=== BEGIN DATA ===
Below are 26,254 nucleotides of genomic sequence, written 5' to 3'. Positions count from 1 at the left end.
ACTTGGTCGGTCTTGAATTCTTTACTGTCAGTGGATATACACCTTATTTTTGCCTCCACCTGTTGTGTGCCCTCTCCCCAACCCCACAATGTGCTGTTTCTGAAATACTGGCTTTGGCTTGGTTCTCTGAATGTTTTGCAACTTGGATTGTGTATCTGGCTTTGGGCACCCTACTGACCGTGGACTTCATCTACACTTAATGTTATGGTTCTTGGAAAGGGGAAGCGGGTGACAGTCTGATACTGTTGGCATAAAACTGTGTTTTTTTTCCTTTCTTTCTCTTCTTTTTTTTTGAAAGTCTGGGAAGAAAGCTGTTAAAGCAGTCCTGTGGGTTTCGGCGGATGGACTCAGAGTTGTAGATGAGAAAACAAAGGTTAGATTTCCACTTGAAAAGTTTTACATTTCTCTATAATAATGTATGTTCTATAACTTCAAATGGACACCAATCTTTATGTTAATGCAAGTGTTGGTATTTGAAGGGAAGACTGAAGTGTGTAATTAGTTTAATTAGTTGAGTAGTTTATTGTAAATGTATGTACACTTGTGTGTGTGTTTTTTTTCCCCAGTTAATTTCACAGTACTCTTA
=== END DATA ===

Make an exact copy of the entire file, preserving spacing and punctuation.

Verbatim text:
Below are 26,254 nucleotides of genomic sequence, written 5' to 3'. Positions count from 1 at the left end.
ACTTGGTCGGTCTTGAATTCTTTACTGTCAGTGGATATACACCTTATTTTTGCCTCCACCTGTTGTGTGCCCTCTCCCCAACCCCACAATGTGCTGTTTCTGAAATACTGGCTTTGGCTTGGTTCTCTGAATGTTTTGCAACTTGGATTGTGTATCTGGCTTTGGGCACCCTACTGACCGTGGACTTCATCTACACTTAATGTTATGGTTCTTGGAAAGGGGAAGCGGGTGACAGTCTGATACTGTTGGCATAAAACTGTGTTTTTTTTCCTTTCTTTCTCTTCTTTTTTTTTGAAAGTCTGGGAAGAAAGCTGTTAAAGCAGTCCTGTGGGTTTCGGCGGATGGACTCAGAGTTGTAGATGAGAAAACAAAGGTTAGATTTCCACTTGAAAAGTTTTACATTTCTCTATAATAATGTATGTTCTATAACTTCAAATGGACACCAATCTTTATGTTAATGCAAGTGTTGGTATTTGAAGGGAAGACTGAAGTGTGTAATTAGTTTAATTAGTTGAGTAGTTTATTGTAAATGTATGTACACTTGTGTGTGTGTTTTTTTTCCCCAGTTAATTTCACAGTACTCTTA